It’s important to note that with workplace culture you can’t just come up with one scheme and let that be the solution to all of your problems. Like anything, if you get used to something for to long you will start to take it for granted. The way to avoid this is simple, you just need to come up with something new every six-to-12 months to keep staff involved.
“With the dream catcher, we did that for 12 months and then we let it lay low for a while and thought of something else to do,” confirms Simpson.
RedBalloon has gotten to the point where they have more than 50 staff members, but this is nothing when you consider that to have an employee experience manager, most companies are far larger.
“I’m an absolute luxury for a business of this size, and I never take that for granted. I think that’s one of the things that makes it so successful. I go to lots of human resources summits and there’s companies with 2,000 people and they have two people, and I tell them that I’m one of 50,” she adds.
Size doesn’t matter
This doesn’t mean that workplace culture only applies if you have a headcount you can’t add up on your hands. There are plenty of ways to improve things around the office without buying kayaks.
Simpson recommends learning a little bit about your employees so you know how to reward them. This could be as simple as finding out where their local coffee place is and how they like their caffeinated beverage of choice to be prepared – then you can surprise them with one every now and again.
“It’s important to celebrate successes that happen. If it’s only a very small team and you’ve got that new client, make sure you celebrate it. Take them out to a nice lunch and know what they like – if they don’t like sushi, don’t take them to a sushi place – those kinds of little things,” she explains.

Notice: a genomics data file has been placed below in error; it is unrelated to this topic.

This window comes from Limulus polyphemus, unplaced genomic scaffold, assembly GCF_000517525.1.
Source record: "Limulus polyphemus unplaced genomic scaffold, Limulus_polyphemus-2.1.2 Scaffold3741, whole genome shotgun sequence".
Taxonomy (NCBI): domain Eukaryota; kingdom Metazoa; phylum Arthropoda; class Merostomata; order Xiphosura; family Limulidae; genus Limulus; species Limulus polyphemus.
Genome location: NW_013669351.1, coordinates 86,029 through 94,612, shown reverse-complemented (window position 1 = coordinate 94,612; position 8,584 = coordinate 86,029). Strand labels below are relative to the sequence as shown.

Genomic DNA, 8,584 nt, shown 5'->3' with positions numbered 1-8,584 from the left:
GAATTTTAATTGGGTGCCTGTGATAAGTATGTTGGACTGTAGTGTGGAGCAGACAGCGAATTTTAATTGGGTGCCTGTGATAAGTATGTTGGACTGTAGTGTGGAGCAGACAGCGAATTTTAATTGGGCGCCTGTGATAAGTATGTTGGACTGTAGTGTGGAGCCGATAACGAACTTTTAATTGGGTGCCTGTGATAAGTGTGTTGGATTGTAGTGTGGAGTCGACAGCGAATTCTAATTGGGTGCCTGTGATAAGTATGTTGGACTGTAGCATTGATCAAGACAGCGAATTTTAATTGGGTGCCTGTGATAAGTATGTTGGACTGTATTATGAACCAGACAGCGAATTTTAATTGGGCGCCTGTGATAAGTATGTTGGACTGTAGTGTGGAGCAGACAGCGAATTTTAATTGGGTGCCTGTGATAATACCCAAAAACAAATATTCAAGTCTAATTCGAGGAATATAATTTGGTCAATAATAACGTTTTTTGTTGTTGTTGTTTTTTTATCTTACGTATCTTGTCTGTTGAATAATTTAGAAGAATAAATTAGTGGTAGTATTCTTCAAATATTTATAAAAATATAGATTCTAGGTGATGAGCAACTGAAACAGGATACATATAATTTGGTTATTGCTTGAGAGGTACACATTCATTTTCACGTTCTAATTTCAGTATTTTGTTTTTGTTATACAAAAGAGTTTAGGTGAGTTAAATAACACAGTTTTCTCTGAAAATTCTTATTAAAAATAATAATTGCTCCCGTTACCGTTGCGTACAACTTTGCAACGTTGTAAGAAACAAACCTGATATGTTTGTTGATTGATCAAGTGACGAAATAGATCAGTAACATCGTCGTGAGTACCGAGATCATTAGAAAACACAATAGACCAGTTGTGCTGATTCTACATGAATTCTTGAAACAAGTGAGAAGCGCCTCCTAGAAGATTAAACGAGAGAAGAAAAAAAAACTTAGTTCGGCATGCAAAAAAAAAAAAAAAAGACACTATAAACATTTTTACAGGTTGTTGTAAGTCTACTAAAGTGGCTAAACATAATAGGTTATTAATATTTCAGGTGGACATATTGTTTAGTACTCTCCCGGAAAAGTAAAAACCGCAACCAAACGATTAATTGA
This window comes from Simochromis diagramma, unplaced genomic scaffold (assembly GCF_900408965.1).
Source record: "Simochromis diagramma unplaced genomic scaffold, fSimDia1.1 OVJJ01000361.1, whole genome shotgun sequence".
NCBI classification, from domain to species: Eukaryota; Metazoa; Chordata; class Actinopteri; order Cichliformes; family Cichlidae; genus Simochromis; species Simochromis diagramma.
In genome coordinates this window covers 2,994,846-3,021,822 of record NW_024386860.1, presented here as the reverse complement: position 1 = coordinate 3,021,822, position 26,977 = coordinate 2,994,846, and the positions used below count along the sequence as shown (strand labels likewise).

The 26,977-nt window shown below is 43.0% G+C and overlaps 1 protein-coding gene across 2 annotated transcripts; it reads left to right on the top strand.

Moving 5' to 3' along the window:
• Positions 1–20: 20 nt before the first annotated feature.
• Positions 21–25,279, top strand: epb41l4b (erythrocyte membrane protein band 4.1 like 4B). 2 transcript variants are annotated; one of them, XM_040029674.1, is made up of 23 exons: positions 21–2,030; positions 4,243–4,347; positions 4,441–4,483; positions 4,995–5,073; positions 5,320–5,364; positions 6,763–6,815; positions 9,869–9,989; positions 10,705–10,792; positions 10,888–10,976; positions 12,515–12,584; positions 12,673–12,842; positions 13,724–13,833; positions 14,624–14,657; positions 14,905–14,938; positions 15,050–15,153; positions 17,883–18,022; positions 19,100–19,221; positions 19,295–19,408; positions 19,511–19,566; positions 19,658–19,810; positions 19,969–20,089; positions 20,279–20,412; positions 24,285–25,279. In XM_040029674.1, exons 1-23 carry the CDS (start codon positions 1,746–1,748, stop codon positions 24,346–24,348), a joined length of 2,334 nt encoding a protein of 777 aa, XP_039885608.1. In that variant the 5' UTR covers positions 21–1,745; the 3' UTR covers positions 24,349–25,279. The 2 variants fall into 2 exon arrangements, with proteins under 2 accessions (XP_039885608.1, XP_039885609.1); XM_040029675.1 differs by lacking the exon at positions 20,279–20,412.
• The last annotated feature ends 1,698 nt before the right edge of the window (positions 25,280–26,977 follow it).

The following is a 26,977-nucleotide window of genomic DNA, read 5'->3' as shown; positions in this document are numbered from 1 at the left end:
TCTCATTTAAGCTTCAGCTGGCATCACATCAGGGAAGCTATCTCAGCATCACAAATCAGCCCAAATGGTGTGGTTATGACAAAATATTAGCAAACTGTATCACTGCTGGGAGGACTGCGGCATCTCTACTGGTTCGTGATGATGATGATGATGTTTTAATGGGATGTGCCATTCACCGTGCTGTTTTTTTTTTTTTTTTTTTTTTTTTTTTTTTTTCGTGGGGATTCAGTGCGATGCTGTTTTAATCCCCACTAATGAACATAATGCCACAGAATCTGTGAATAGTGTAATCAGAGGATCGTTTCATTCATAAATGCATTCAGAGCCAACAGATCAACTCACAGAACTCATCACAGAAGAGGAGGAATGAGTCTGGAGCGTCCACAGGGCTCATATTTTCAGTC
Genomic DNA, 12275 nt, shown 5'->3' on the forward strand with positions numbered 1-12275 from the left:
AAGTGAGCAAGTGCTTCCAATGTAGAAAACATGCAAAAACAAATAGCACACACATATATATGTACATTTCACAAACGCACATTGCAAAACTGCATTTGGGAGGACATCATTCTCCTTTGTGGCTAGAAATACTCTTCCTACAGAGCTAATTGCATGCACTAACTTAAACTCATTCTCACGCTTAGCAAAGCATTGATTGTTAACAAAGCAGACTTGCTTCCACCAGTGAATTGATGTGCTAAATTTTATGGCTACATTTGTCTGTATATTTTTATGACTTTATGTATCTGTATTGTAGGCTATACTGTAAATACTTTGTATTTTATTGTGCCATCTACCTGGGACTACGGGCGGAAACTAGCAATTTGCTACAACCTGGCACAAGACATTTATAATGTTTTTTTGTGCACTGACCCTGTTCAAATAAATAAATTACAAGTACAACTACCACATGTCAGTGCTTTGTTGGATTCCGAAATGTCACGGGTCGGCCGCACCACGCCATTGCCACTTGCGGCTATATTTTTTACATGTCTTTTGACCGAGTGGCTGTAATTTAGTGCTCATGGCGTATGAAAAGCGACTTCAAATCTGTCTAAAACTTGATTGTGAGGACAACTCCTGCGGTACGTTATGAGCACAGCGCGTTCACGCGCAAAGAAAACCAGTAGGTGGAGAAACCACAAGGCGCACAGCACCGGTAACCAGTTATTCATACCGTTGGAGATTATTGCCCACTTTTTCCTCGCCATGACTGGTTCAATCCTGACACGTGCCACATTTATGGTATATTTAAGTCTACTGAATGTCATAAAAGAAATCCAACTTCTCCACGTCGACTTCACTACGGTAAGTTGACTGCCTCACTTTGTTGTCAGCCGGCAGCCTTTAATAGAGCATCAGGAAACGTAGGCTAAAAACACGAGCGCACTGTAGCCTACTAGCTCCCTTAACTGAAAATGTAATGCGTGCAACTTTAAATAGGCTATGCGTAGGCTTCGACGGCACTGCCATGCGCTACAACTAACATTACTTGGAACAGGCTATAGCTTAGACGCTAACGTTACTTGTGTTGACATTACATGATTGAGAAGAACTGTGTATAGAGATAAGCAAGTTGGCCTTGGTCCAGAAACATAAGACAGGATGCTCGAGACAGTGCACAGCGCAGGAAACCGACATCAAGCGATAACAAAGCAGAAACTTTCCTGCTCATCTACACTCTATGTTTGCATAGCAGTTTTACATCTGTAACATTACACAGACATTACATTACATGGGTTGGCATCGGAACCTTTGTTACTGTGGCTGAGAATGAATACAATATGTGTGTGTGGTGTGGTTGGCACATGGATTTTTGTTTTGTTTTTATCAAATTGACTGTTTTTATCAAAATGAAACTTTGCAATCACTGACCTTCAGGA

One of the simple but effective initiatives Simpson spearheaded was to learn what every staff member’s favourite fruit was. Then one morning everyone walked in to find a nice cut of their favourite produce on their desk.
Reload Media’s Somervile points out that the benefits go even further, and how you can actually leverage the workplace culture improvements to attract the right staff. He explains how Reload has setup a Facebook page with photos of the sporting teams, the Christmas party, and events they put on, and they now link to that page in all of their job postings.
Start from the top
Melissa Schembri, consultant and author of Find Your Dream Job in 21 Days, found out the effectiveness of workplace culture improvements first hand. Having started her own law firm at 26 years old, it was initially just her and a pile of law books, but she eventually grew the business to around 14 staff before selling it.
Schembri started off the cultural improvements by coming to the realisation that she couldn’t expect staff members to be happy in the workplace if she wasn’t.
“If you and your staff don’t have a positive mindset, how can you grow? If you’re not growing personally, how can a business grow?” she asks. “For me, the more I invest in personal growth for my staff, the bigger my business will grow and that’s exactly what happened.”
The initiative seemed to pay off, according to Schembri, as the business went from making virtually no turnover each year to over a million annually before it was sold.
More than smiles
One of the biggest hurdles that workplace culture has had to overcome over the years is the mindset that there is no clear return on what you are spending. Big businesses will see the sense in giving out free coffee and soft drinks to keep office workers alert and productive, or in footing the bill for staff meals at 8pm – thereby encouraging them to stay at work longer. But small business doesn’t spin on the same wheels, so it can’t be expected to use the same gears.
On a smaller scale, it is all about finding the right people and keeping them there by building up loyalty towards the business. Often this is done with the chequebook and successive pay raises in line with business growth, but it can also be achieved by the creation of a workplace where people like it so much they tell their friends about how great their workplace is.